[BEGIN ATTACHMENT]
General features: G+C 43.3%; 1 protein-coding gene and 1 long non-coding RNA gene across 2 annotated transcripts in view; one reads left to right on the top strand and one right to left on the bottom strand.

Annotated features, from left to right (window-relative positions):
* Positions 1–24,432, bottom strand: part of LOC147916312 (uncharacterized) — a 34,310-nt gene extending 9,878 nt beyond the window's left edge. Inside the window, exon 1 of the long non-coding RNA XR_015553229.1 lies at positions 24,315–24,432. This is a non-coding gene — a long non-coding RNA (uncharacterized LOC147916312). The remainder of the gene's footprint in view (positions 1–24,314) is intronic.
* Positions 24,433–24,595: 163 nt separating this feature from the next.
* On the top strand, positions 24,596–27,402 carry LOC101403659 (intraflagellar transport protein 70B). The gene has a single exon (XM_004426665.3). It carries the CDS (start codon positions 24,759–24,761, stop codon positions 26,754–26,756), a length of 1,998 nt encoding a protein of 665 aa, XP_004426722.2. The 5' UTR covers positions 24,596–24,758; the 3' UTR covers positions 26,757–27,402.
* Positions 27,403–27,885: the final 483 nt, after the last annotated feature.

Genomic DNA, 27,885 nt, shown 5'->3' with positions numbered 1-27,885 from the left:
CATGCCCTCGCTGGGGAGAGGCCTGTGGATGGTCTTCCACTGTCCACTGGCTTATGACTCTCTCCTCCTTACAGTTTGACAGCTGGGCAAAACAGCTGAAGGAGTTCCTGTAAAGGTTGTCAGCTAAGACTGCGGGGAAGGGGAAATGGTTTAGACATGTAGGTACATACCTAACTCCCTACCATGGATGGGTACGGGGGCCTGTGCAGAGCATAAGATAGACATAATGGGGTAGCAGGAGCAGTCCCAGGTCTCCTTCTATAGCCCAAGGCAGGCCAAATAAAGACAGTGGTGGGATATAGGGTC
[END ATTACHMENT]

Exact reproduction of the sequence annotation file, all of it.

General features: G+C 43.3%; 1 protein-coding gene and 1 long non-coding RNA gene across 2 annotated transcripts in view; one reads left to right on the top strand and one right to left on the bottom strand.

Annotated features, from left to right (window-relative positions):
* Positions 1–24,432, bottom strand: part of LOC147916312 (uncharacterized) — a 34,310-nt gene extending 9,878 nt beyond the window's left edge. Inside the window, exon 1 of the long non-coding RNA XR_015553229.1 lies at positions 24,315–24,432. This is a non-coding gene — a long non-coding RNA (uncharacterized LOC147916312). The remainder of the gene's footprint in view (positions 1–24,314) is intronic.
* Positions 24,433–24,595: 163 nt separating this feature from the next.
* On the top strand, positions 24,596–27,402 carry LOC101403659 (intraflagellar transport protein 70B). The gene has a single exon (XM_004426665.3). It carries the CDS (start codon positions 24,759–24,761, stop codon positions 26,754–26,756), a length of 1,998 nt encoding a protein of 665 aa, XP_004426722.2. The 5' UTR covers positions 24,596–24,758; the 3' UTR covers positions 26,757–27,402.
* Positions 27,403–27,885: the final 483 nt, after the last annotated feature.

Genomic DNA, 27,885 nt, shown 5'->3' with positions numbered 1-27,885 from the left:
CATGCCCTCGCTGGGGAGAGGCCTGTGGATGGTCTTCCACTGTCCACTGGCTTATGACTCTCTCCTCCTTACAGTTTGACAGCTGGGCAAAACAGCTGAAGGAGTTCCTGTAAAGGTTGTCAGCTAAGACTGCGGGGAAGGGGAAATGGTTTAGACATGTAGGTACATACCTAACTCCCTACCATGGATGGGTACGGGGGCCTGTGCAGAGCATAAGATAGACATAATGGGGTAGCAGGAGCAGTCCCAGGTCTCCTTCTATAGCCCAAGGCAGGCCAAATAAAGACAGTGGTGGGATATAGGGTC